At UW-Madison, Primate Center scientists working on HIV research projects in addition to Evans include David O’ConnorShelby O’ConnorMatthew ReynoldsIgor Slukvin and Ted Golos. Dave O’Connor, Reynolds and Evans began their research training at the WNPRC under HIV scientist David Watkins, then in the UW–Madison School of Medicine and Public Health’s Department of Pathology and Laboratory Medicine. Shelby O’Connor trained under Shigeki Miyamoto in the Department of Cell and Molecular Biology. Slukvin trained under Golos and pioneered along with James Thomson derivations of various blood lineages from pluripotent stem cells. He now has many collaborative projects aimed at advancing cell and gene transplant therapies for HIV, kidney disease, blood cancers, and other diseases of the blood and immune system.

Dr. Shelby O’Connor works under a biosafety hood at the UW–Madison and WNPRC AIDS Vaccine Laboratory. (M. Spoon photo)
Dr. Shelby O’Connor works under a biosafety hood at the UW–Madison and WNPRC AIDS Vaccine Laboratory. (M. Spoon photo)

Some key studies funded by the National Institutes of Health–National Institute for Allergy and Infectious Diseases (NIH-NIAID) and supported by core WNPRC resources and expertise are listed here:

  • David Evans: Fcgamma receptor-mediated suppression of immunodeficiency virus replication, KIR and MHC class immunogenetics in SIV infection.
  • David O’Connor: High-throughput identification of common CD8+ T cell responses to SIV and M. tuberculosis in rhesus macaques, assessing the impact of acquired immunodeficiency on congenital Zika virus.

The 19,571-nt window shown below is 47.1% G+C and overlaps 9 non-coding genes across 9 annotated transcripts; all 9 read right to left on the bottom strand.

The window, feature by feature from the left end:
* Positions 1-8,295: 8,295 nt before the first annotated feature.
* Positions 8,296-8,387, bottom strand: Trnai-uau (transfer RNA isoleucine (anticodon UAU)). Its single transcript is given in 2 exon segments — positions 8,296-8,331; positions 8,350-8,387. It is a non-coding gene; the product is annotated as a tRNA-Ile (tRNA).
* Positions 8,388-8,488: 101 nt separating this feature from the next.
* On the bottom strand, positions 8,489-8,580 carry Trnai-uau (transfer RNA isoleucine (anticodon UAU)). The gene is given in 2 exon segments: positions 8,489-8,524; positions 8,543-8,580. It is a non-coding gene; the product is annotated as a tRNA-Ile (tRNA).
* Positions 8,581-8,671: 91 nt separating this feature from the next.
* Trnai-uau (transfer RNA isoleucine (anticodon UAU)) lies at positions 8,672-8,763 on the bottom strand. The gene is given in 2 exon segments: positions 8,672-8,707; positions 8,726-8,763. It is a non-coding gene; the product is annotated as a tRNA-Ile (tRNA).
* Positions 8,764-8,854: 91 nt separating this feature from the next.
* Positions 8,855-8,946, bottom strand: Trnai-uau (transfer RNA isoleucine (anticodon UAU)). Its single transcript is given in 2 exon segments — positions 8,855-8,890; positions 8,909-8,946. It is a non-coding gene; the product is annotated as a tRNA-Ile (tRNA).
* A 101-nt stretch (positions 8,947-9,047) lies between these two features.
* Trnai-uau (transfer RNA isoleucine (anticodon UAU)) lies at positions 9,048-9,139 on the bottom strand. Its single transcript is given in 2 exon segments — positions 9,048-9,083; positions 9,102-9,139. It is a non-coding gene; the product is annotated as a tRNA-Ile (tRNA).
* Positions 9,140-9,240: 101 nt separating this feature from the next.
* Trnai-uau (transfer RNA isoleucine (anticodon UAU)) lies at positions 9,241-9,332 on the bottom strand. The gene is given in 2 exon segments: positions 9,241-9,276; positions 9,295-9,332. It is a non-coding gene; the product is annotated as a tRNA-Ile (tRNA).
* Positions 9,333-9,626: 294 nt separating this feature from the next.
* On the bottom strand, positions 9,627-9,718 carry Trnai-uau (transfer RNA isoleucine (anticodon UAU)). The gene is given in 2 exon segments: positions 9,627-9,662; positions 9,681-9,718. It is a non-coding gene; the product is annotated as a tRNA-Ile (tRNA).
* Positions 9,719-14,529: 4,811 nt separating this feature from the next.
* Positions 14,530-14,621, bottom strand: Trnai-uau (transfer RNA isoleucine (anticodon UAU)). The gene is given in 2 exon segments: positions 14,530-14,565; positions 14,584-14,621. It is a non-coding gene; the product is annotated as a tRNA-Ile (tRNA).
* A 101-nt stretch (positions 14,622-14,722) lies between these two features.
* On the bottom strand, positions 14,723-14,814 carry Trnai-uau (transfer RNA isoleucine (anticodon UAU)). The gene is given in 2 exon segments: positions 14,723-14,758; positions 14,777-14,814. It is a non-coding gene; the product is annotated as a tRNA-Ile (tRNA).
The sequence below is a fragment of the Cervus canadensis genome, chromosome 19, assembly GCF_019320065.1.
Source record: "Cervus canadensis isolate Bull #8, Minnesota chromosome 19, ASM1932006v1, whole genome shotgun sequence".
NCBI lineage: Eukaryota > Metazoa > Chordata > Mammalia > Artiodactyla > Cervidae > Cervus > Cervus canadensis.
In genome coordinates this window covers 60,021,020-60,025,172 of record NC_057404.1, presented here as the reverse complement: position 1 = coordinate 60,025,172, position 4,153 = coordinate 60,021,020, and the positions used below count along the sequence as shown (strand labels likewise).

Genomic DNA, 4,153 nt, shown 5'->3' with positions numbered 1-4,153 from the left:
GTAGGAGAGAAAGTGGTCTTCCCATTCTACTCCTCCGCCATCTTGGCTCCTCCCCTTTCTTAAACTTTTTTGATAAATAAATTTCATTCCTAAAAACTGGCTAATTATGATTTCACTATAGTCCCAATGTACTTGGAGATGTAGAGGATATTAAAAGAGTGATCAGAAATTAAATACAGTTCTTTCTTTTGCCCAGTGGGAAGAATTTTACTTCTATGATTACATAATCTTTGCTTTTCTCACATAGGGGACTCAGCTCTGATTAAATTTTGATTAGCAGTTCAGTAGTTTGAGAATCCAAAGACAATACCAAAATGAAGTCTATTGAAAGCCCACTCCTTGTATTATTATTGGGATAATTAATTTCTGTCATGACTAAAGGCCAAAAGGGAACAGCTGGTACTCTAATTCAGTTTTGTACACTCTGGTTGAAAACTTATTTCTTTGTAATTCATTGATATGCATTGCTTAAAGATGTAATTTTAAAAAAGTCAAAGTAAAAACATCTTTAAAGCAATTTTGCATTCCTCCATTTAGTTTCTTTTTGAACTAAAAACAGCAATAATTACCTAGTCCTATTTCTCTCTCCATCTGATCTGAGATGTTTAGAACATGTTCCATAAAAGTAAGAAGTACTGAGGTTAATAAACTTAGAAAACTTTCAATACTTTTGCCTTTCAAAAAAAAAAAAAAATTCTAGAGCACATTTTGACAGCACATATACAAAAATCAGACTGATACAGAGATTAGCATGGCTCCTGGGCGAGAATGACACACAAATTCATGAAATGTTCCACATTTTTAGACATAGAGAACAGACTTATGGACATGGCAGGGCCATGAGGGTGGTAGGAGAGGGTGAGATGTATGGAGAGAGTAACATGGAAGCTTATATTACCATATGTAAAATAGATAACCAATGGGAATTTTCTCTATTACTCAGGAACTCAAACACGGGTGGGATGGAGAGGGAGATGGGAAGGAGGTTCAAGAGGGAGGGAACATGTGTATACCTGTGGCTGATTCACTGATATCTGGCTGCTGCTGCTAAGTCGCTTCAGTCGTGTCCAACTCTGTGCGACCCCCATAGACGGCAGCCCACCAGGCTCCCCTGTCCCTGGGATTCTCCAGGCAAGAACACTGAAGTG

• Shelby O’Connor: Characterizing the therapeutic efficacy of CD8+ T cell responses induced by the IL-15 superagonist AJT-803, Effects of SIV/SIV on unconventional T cells in immunity to M. tuberculosis in pre-adolescents.
  • Matthew Reynolds: Alloimmunization in a novel prophylactic vaccine for AIDS viruses.
  • Igor Slukvin and Ted Golos: CCR5-mutation via CRISPR to develop a monkey model to facilitate the development of novel stem cell-based therapies for AIDS.
  • Ron Desrosiers (University of Miami): Gamma-2 herpesviruses as vaccine receptors for AIDS, immunoglobulins delivered by AAV vector for the prevention of SIV infection.
  • Michael Farzan (Scripps Research Institute): Preventing HIV-1 transmission with a novel entry inhibitor, eCD4-Ig. (This project is funded by the Bill and Melinda Gates Foundation.)
  • Douglas Nixon: (George Washington University) BELIEVE: Bench to bedside enhanced lymphocyte infusions to engineer viral eradication.
  • Pamela Skinner (University of Minnesota): Targeting virus-specific CAR T cells to lymphoid follicles to achieve durable HIV suppression.
  • David Watkins (University of Miami): Functional significance of CTL escape.
  • James Whitney: (Harvard) Viral dynamics of rebound and control following early treatment of HIV/SIV.

The shared expertise of these scientists and their lab teams resulted in several high impact papers in 2019, including these three:

Next up, Evans said, the center is supporting two new AIDS research projects: In the first, Igor Slukvin, collaborating with Matt Reynolds, plans to take peripheral blood SIV cytotoxic T lymphocytes (CTLs) from an infected macaque and reprogram them into iPSCs to capture their T-cell receptors (TCR). They will then edit the receptors’ genome to make them SIV-resistant, and subsequently differentiate the iPSCs back to SIV-resistant CTLs for adoptive immunotherapies. In the second project, Reynolds and Slukvin will explore hematopoietic stem cell transplantation through CCR5 gene editing. A donor bone marrow transplant with a rare mutation in the CCR5 gene was what essentially cured the Berlin patient of HIV when doctors used the transplant to treat both his leukemia and his AIDS.